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A business associate of an Indiana healthcare organization has caused one of the largest HIPPA data breaches to data. The security breach has exposed the ePHI of 187,533 patients of the Indiana Family and Social Services Administration. Not only is this one of the largest data breaches to occur this year, it involves the disclosure of incredibly detailed personal, medical and financial information.
Following an investigation into the incident, the Indiana Family and Social Services Administration was able to determine that 3,926 patient Social Security numbers had been disclosed and the patients affected have been notified separately.
In addition to names, addresses and other contact information, the records included demographic data, the benefits that clients received, total monthly benefit totals, monthly income and expenses, employment details, bank balances and details of other assets owned. Medical conditions were listed along with health insurance providers and some data relating to members of the patient’s household.
Programming Error Responsible for PHI Disclosure
The data was exposed by a bizarre programming glitch which resulted in patients being sent documentation relating to other patients. Indiana Family and Social Services Administration announced the breach on July 1 with the incident caused when one of its FSSA contractors, RCR Technology Corporation, made an error while programming its document management system. The error caused documents to be duplicated and PHI including personal identifiers and medical/financial data to be inserted with other documents that were sent out to patients.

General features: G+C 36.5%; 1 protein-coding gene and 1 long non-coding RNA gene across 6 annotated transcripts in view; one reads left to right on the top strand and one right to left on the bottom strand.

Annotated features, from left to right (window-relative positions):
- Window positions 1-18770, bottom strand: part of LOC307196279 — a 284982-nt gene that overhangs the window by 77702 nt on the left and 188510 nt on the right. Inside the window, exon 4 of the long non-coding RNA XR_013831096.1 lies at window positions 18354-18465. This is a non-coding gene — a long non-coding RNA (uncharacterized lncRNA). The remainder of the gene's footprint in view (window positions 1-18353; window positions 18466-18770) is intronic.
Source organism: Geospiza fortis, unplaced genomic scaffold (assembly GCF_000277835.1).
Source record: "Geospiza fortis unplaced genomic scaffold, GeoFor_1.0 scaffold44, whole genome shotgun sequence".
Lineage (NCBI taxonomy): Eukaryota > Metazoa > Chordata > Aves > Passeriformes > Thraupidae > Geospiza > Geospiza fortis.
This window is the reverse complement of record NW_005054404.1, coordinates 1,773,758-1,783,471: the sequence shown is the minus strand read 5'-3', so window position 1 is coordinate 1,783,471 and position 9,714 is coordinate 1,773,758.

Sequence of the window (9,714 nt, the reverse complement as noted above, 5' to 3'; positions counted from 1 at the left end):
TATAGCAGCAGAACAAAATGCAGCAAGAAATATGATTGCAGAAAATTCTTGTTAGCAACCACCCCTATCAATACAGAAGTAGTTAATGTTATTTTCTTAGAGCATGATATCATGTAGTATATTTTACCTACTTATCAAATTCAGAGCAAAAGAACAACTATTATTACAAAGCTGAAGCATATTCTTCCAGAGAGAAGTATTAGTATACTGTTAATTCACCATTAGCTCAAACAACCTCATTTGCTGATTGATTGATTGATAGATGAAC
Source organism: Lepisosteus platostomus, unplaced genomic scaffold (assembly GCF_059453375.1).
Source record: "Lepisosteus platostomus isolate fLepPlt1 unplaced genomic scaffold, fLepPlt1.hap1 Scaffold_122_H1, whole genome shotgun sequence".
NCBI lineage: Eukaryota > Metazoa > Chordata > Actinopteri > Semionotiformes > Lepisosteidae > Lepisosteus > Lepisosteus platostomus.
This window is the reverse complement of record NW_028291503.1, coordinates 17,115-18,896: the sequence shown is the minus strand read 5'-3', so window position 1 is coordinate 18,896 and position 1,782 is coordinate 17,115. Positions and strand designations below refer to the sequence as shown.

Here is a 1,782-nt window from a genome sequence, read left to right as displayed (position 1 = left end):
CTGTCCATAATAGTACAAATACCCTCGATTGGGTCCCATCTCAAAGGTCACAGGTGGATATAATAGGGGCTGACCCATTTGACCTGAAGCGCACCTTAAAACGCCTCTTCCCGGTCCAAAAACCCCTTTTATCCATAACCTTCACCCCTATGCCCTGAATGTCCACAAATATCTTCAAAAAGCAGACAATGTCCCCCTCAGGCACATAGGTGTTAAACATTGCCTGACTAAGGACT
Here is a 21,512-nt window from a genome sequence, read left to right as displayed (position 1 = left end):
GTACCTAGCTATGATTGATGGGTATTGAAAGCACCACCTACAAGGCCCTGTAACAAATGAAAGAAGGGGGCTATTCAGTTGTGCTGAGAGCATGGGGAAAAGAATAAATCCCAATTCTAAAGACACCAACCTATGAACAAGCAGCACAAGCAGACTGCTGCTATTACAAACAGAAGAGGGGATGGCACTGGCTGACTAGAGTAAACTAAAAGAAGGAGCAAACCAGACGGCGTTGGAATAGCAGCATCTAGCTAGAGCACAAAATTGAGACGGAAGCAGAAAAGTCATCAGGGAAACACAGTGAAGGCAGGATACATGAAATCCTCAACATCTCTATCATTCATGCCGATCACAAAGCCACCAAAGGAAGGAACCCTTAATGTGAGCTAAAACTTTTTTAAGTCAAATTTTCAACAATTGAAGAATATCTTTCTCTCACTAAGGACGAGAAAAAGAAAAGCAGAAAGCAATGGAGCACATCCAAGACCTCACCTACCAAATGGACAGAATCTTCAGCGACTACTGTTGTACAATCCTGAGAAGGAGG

According to the Indiana FSSA, the error occurred in a bespoke component of the document management system that was created specifically to work with its eligibility system. The code contained an incorrect variable with resulted in the error. The incident occurred on April 6, 2013 and was discovered – and corrected – just over a month later on May 21, 2013, with the error affecting all correspondence sent out during this period.
Following the announcement, the President of RCR Technology Corporation, Robert C. Reed, issued a press release apologizing for the incident and stated that the company will be taking action to prevent the accidental disclosure of confidential information in the future.
In a statement issued by FSSA secretary, Debra Minott, “We are ultimately responsible for the safekeeping of that [Personal Health] information and regret that in this rare instance some information may have been accidentally shared inappropriately.”
All affected patients are also being offered an optional 90-day fraud alert, although this is considerably less than the 12 months of credit monitoring services which are usually provided to victims of HIPAA breaches. The incident has been reported to the Office of Civil Rights and an investigation will determine whether a fine is applicable in this case.